I know I could be great at it and I know I’d enjoy it and be passionate.  The problem is having the confidence and faith to make the leap, instead of just seeing the potential hurdles such as money and time.  But I have at least got a goal now and something I can focus on.

And maybe one day everyone will find out why the light was on in the house across the street!

16 phrases you should never say to people with mental health issues

Here’s a slightly tongue in cheek post about how you can best help people with mental health problems…

Autism isn’t a mental health issue, many autistic people are perfectly healthy mentally and physically. However, as I’ve discussed before, there is a strong correlation between autism and mental health issues such as depression and anxiety.  It’s great that more and more people have sympathy for that and want to help. If you’re one of those people then keep doing it, but be mindful of how you go about it.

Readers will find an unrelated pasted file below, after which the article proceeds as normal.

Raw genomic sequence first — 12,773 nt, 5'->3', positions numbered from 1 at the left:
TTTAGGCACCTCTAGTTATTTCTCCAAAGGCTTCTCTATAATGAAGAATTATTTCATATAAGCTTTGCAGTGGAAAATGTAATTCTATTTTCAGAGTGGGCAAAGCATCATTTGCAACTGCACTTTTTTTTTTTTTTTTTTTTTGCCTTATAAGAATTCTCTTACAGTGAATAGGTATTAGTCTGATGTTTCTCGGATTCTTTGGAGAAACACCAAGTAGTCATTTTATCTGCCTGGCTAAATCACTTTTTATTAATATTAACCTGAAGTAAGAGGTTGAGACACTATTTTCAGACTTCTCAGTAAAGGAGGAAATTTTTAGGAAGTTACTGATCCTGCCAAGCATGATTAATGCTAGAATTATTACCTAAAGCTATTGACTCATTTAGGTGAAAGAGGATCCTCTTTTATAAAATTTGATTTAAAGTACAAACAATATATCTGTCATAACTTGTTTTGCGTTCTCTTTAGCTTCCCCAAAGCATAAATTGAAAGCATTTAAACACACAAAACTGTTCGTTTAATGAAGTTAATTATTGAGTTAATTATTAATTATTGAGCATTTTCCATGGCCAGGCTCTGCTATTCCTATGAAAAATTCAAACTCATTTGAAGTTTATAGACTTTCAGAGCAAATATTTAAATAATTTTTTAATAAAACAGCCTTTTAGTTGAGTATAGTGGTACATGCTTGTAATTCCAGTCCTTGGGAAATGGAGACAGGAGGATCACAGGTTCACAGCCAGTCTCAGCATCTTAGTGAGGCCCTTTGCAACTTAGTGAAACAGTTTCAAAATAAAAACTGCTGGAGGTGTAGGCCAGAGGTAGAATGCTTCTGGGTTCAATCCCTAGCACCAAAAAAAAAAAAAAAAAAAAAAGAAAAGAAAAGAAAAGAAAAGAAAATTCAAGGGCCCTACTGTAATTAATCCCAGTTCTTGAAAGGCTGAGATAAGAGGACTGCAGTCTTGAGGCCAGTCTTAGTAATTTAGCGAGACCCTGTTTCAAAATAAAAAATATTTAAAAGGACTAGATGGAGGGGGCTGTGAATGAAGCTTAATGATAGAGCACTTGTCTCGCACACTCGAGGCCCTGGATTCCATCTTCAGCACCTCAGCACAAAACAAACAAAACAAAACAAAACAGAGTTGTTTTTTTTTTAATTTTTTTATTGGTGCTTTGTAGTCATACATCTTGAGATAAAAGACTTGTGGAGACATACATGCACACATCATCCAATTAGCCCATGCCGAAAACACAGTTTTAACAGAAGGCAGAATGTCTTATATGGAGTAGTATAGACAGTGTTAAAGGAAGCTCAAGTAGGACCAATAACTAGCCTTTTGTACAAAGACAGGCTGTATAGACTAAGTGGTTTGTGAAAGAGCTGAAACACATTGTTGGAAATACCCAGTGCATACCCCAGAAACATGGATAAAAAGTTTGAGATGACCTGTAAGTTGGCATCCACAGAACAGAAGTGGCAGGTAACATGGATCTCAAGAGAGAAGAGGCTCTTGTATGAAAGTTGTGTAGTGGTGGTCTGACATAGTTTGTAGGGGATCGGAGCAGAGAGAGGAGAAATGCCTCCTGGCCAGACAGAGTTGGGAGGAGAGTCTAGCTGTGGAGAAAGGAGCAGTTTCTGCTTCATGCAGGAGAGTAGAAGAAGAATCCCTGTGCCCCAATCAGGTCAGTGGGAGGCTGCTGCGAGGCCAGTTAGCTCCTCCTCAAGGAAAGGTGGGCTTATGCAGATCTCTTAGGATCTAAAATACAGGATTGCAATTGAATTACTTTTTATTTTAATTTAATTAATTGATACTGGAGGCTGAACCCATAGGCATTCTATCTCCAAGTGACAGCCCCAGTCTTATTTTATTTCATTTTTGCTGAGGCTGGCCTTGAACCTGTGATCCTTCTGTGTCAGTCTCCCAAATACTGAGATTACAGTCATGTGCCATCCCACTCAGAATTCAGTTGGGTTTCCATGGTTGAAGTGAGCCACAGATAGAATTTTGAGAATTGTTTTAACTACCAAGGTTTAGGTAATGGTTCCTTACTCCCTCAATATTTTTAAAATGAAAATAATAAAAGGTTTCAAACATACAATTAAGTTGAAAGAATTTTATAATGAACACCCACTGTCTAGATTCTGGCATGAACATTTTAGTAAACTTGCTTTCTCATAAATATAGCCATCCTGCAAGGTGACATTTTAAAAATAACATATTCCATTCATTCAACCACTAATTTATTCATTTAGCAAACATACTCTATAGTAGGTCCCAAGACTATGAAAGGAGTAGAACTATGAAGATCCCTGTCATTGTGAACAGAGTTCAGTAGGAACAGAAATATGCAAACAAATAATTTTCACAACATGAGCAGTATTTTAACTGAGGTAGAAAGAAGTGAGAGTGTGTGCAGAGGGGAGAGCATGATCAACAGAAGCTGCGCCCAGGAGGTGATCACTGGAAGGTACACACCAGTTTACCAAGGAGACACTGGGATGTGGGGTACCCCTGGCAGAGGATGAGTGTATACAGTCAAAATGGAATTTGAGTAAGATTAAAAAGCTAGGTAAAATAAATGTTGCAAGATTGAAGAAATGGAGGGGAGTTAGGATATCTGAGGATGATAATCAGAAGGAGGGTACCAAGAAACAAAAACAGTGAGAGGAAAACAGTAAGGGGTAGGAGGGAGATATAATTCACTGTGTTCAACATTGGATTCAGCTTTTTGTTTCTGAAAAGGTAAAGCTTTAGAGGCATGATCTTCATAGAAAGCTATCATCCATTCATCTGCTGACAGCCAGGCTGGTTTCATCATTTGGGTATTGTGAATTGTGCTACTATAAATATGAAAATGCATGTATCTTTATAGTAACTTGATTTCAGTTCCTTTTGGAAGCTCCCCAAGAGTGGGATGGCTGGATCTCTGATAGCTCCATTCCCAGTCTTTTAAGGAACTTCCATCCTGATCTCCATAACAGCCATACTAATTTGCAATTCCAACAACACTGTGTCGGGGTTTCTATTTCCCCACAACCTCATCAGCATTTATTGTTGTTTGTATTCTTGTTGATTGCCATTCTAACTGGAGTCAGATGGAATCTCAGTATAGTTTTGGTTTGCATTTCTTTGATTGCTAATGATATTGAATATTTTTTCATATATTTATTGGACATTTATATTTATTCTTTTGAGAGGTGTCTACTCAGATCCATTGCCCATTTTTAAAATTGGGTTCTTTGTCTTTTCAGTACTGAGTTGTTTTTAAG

Here to help you is my list of 16 things you should never say to people with mental health issues. (Oh and if you read my previous post you’ll know that sarcasm is one of my flaws!)…

  1. ‘It’s all in your head’ – Well, err yes. Where else is it going to be?
  2. ‘You don’t look depressed’ – Sorry, I promise never to laugh so it’s easier for you to comprehend.
  3. ‘Try and cheer up’ – Oh yeah, I never thought of that. There was me thinking that being miserable was the best way to go. Thanks for interrupting your MENSA application to put me right!woman holding a smiley balloon
  4. ‘You could do with a drink’ – That’s probably true on most days regardless of my mental health, but that’s because I like beer! It doesn’t improve my mental health or solve anything. Please note: buy me a beer.
  5. ‘It could be worse’ – Undeniably true, but I’m not sure how that helps. Would thinking about a blind and deaf paraplegic with terminal cancer be somehow beneficial?!
  6. ‘Just forget about it’ – Right, so you’d say the same if I had a broken leg would you?
  7. ‘It’s just a bad day’ – Now, I DO sometimes try and tell myself this when I’m having a bad spell. Just as a way of reminding myself that I will have better times and it’s not permanent. But there is something a bit condescending about being told that a serious health issue is just a ‘bad day’.